Bask, if you will, for a few moments in this personal computer inspired nostalgia. Direct from the Grattan 1990 Autumn/Winter Catalogue;
That’s right, we have a Commodore 64, at a reasonably priced £179.99 (remember this is a home catalogue – it’s overpriced!), next to similar specified offerings from Sinclair & Amstrad. Then BOOM, top left, we have the 16-bit Amiga 500 at a whopping £499.99! If you got that for Christmas in 1990 (or anytime before), then you were one lucky boy/girl!
Jumping back to 1981, computing & electronic equipment is a little light on the ground, but I sure as hell would have loved to receive Dark Tower on Christmas morning, regardless of the fact that I wasn’t born for another year or so.
And that Monkey Business Watch Game looks absolutely immense. Has anyone still got one?! Let me know in the comments… please!
Whoah! We’ve jumped back to the 90’s, and what the hell is that I see?? That’s right, it’s a bloody Atari 2600 (although in it’s new smaller plasticy guise & with a 32 in 1 cartridge!.. Ah, a re-release, one of those). What the muff is that doing in the 90s? Only the god of gaming knows. Anyway, there it is, plonked next to the rather splendid Lynx – that would have been a good Christmas present! One thing I remember seeing clearly is that MY P.A.L. 2 robot… I really wanted it… I have no idea why… I must have been too old, surely? But, then again, it does throw hoops. Hmmmm, maybe I saw it in previous year, anyway, moving on.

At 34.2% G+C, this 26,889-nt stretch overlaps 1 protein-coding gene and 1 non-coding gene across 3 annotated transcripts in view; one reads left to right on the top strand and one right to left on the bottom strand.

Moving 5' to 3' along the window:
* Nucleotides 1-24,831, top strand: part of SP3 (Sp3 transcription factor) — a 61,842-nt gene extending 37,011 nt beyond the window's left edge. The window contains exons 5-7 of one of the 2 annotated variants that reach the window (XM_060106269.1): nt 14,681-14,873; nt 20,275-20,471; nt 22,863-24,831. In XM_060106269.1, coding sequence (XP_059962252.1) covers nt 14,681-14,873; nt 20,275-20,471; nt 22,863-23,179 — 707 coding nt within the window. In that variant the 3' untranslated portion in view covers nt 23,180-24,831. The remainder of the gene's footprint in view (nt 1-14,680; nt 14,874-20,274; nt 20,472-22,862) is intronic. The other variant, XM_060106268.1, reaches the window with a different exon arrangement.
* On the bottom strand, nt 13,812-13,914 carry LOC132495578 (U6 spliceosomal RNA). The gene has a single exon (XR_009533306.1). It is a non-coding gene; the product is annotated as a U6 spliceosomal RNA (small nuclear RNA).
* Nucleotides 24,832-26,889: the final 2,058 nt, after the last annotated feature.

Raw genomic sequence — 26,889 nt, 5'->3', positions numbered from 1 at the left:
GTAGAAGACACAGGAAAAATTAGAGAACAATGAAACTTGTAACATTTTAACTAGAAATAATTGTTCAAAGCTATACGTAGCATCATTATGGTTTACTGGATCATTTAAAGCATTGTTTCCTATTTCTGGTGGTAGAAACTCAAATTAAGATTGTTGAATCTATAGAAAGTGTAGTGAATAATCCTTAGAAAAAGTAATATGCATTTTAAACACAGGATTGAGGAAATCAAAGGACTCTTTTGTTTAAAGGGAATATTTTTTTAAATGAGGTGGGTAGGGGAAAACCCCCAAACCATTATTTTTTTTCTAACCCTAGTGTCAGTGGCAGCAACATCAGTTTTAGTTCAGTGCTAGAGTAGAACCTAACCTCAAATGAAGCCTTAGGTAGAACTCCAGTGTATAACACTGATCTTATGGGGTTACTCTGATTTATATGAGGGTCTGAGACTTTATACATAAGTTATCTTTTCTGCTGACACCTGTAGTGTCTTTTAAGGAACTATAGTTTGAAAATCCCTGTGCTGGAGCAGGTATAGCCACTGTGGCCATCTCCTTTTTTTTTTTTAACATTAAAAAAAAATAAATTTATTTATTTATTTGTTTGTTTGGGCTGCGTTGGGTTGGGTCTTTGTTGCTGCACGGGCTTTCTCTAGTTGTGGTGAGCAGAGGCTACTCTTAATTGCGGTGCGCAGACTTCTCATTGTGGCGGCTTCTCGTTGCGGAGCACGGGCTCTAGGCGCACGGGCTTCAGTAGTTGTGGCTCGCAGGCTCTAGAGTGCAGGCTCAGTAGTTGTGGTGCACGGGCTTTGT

And check out those Tiger handheld games…. Absolute power in the handheld form. For only… WHAT? £18.50 each!? Christ, I forgot how utterly expensive those things were. My word.
It’s time to go back… Back Where?….. Back to 1996. Or forward, from 1992, either way. Here’s the 1996 Beaties Christmas Catalogue showing the Playstation, The Gameboy Pocket and detailing their “Virtual Reality Department”…WTF.. Anyone?
And finally, these featured extracts are way before my time, but just check out that castle! I’m not entirely convinced by the dressing up outfits, but hey! It’s the 50’s. Nice Tommy Gun though.
So, now you’ve got a few options; You can get outta here, root out some old catalogues of your own and simply bask in the nostalgia. You can watch me flick through a 1995 index catalogue on YouTube. Or, I’ve put together plenty more nostalgia in the following slides for you to peruse at leisure. Lots of electronica, computing, as well as a few train sets and general Christmas inspired nostalgia. Sit back, put the kettle on and enjoy!….
Perusing an Index Catalogue from Christmas 1995
First, it’s me and an Index catalogue…
Navigate the slides with the left and right arrows (I’ll be adding more here on a regular basis);